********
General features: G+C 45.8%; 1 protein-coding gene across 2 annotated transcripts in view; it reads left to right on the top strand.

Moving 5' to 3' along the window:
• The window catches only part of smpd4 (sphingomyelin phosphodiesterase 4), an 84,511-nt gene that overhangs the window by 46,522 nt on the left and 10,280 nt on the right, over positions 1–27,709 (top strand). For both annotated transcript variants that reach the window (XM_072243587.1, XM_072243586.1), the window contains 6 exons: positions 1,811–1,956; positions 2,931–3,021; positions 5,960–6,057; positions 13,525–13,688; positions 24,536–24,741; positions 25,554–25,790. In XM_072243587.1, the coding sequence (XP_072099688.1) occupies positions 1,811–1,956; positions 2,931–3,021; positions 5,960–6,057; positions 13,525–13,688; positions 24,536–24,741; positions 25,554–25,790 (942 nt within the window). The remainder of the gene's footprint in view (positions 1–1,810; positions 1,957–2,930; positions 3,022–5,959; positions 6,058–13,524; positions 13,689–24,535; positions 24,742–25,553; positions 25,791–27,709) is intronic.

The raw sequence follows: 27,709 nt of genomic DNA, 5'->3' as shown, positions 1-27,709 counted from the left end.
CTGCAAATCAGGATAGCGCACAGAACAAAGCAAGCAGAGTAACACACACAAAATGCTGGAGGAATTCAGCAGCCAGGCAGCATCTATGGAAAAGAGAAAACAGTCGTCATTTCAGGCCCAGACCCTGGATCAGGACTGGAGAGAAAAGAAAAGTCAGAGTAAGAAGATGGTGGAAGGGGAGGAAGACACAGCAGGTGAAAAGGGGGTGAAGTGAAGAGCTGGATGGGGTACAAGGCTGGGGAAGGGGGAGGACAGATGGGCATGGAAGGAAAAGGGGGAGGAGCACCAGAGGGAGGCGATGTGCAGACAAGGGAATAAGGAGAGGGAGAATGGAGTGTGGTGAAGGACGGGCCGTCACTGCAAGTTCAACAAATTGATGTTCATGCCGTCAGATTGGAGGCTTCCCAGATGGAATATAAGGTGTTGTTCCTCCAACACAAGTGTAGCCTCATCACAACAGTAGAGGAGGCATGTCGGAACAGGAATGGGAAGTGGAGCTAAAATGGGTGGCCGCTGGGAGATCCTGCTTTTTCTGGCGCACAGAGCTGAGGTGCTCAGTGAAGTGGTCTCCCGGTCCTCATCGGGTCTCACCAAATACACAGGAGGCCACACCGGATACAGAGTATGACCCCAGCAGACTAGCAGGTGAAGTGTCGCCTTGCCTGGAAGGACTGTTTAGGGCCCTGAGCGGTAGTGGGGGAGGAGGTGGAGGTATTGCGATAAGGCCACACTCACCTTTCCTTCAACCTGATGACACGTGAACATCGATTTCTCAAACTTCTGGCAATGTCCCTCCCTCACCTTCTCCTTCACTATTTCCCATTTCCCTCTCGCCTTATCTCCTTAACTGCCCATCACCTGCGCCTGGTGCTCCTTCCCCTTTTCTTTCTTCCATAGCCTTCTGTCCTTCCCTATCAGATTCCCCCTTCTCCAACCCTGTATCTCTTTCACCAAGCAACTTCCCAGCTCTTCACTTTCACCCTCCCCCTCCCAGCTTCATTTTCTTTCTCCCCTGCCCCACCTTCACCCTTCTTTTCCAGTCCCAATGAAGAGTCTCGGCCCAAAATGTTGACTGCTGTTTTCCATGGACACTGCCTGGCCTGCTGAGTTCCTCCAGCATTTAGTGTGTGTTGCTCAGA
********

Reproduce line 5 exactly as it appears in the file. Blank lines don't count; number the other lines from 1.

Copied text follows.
CTGCAAATCAGGATAGCGCACAGAACAAAGCAAGCAGAGTAACACACACAAAATGCTGGAGGAATTCAGCAGCCAGGCAGCATCTATGGAAAAGAGAAAACAGTCGTCATTTCAGGCCCAGACCCTGGATCAGGACTGGAGAGAAAAGAAAAGTCAGAGTAAGAAGATGGTGGAAGGGGAGGAAGACACAGCAGGTGAAAAGGGGGTGAAGTGAAGAGCTGGATGGGGTACAAGGCTGGGGAAGGGGGAGGACAGATGGGCATGGAAGGAAAAGGGGGAGGAGCACCAGAGGGAGGCGATGTGCAGACAAGGGAATAAGGAGAGGGAGAATGGAGTGTGGTGAAGGACGGGCCGTCACTGCAAGTTCAACAAATTGATGTTCATGCCGTCAGATTGGAGGCTTCCCAGATGGAATATAAGGTGTTGTTCCTCCAACACAAGTGTAGCCTCATCACAACAGTAGAGGAGGCATGTCGGAACAGGAATGGGAAGTGGAGCTAAAATGGGTGGCCGCTGGGAGATCCTGCTTTTTCTGGCGCACAGAGCTGAGGTGCTCAGTGAAGTGGTCTCCCGGTCCTCATCGGGTCTCACCAAATACACAGGAGGCCACACCGGATACAGAGTATGACCCCAGCAGACTAGCAGGTGAAGTGTCGCCTTGCCTGGAAGGACTGTTTAGGGCCCTGAGCGGTAGTGGGGGAGGAGGTGGAGGTATTGCGATAAGGCCACACTCACCTTTCCTTCAACCTGATGACACGTGAACATCGATTTCTCAAACTTCTGGCAATGTCCCTCCCTCACCTTCTCCTTCACTATTTCCCATTTCCCTCTCGCCTTATCTCCTTAACTGCCCATCACCTGCGCCTGGTGCTCCTTCCCCTTTTCTTTCTTCCATAGCCTTCTGTCCTTCCCTATCAGATTCCCCCTTCTCCAACCCTGTATCTCTTTCACCAAGCAACTTCCCAGCTCTTCACTTTCACCCTCCCCCTCCCAGCTTCATTTTCTTTCTCCCCTGCCCCACCTTCACCCTTCTTTTCCAGTCCCAATGAAGAGTCTCGGCCCAAAATGTTGACTGCTGTTTTCCATGGACACTGCCTGGCCTGCTGAGTTCCTCCAGCATTTAGTGTGTGTTGCTCAGA